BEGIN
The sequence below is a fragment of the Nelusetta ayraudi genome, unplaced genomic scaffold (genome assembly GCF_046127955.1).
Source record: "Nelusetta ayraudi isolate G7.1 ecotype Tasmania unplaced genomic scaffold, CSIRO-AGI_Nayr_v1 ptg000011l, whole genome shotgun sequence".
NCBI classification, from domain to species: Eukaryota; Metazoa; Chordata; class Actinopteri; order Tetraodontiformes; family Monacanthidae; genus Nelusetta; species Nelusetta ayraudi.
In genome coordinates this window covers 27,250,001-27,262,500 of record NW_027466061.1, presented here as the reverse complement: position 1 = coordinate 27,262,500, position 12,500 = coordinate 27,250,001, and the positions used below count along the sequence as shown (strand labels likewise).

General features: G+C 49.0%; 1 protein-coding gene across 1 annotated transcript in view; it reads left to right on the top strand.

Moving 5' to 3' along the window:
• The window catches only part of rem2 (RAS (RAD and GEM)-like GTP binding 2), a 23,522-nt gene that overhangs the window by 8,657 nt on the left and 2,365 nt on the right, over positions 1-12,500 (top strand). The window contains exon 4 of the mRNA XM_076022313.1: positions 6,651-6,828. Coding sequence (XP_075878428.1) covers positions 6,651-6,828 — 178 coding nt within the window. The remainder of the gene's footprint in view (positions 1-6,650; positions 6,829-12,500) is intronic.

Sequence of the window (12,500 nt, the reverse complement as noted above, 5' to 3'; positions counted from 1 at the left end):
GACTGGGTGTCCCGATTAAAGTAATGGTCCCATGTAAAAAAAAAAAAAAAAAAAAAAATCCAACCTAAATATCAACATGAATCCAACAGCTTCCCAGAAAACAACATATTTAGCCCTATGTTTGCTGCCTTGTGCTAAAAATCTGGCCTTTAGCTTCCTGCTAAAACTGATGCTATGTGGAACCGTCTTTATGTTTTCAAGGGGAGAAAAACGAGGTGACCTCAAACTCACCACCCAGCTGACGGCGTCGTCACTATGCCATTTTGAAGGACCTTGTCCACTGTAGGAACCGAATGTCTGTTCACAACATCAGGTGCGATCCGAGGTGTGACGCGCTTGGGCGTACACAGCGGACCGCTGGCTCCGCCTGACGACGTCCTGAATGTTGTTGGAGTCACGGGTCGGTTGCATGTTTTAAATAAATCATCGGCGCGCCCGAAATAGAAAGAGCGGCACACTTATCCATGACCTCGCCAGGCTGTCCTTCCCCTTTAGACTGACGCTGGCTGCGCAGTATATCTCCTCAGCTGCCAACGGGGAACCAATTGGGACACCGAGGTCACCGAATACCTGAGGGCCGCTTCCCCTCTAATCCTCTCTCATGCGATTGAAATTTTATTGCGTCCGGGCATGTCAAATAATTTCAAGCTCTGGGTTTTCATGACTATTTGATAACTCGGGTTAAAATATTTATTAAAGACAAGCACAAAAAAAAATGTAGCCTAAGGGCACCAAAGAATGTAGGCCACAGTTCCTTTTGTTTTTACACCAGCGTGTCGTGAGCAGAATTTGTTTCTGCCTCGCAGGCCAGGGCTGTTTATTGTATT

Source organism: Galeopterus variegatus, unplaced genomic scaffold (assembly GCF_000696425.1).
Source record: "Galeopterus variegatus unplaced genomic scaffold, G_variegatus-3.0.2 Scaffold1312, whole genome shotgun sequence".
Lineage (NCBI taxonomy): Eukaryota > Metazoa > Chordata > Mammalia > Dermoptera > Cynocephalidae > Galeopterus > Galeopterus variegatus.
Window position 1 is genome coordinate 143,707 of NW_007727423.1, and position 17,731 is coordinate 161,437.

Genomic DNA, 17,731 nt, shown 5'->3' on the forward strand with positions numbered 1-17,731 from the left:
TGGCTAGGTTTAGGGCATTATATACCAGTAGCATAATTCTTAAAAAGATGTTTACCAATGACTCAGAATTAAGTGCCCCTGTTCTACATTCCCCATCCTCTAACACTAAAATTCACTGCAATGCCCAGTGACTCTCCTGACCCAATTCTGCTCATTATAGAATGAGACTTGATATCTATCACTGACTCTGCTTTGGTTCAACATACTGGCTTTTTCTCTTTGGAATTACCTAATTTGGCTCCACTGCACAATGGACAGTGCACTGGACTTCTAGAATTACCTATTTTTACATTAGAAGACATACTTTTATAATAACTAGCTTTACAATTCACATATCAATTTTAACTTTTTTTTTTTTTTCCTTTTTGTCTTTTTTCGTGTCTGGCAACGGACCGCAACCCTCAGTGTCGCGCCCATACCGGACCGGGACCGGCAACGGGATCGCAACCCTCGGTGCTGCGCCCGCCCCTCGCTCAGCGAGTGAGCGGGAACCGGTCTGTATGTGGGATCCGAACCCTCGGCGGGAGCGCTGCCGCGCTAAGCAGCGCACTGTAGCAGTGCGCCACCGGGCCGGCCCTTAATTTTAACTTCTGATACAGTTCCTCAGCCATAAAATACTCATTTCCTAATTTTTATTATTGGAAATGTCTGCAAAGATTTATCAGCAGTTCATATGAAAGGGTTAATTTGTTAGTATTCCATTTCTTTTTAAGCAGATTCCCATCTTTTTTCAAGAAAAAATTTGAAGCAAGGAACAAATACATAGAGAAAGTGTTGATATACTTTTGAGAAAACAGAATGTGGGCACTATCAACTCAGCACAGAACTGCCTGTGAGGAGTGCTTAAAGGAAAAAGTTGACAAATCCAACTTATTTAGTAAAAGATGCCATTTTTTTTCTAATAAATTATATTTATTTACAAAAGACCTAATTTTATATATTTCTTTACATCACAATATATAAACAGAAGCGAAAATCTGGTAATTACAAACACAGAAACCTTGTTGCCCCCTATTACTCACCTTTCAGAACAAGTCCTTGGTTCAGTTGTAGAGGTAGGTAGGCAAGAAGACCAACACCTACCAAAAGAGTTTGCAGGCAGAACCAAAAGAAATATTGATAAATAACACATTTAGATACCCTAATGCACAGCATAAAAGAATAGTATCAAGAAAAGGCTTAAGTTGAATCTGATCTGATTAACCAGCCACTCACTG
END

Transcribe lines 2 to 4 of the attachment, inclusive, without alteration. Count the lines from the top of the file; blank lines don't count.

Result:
Source record: "Nelusetta ayraudi isolate G7.1 ecotype Tasmania unplaced genomic scaffold, CSIRO-AGI_Nayr_v1 ptg000011l, whole genome shotgun sequence".
NCBI classification, from domain to species: Eukaryota; Metazoa; Chordata; class Actinopteri; order Tetraodontiformes; family Monacanthidae; genus Nelusetta; species Nelusetta ayraudi.
In genome coordinates this window covers 27,250,001-27,262,500 of record NW_027466061.1, presented here as the reverse complement: position 1 = coordinate 27,262,500, position 12,500 = coordinate 27,250,001, and the positions used below count along the sequence as shown (strand labels likewise).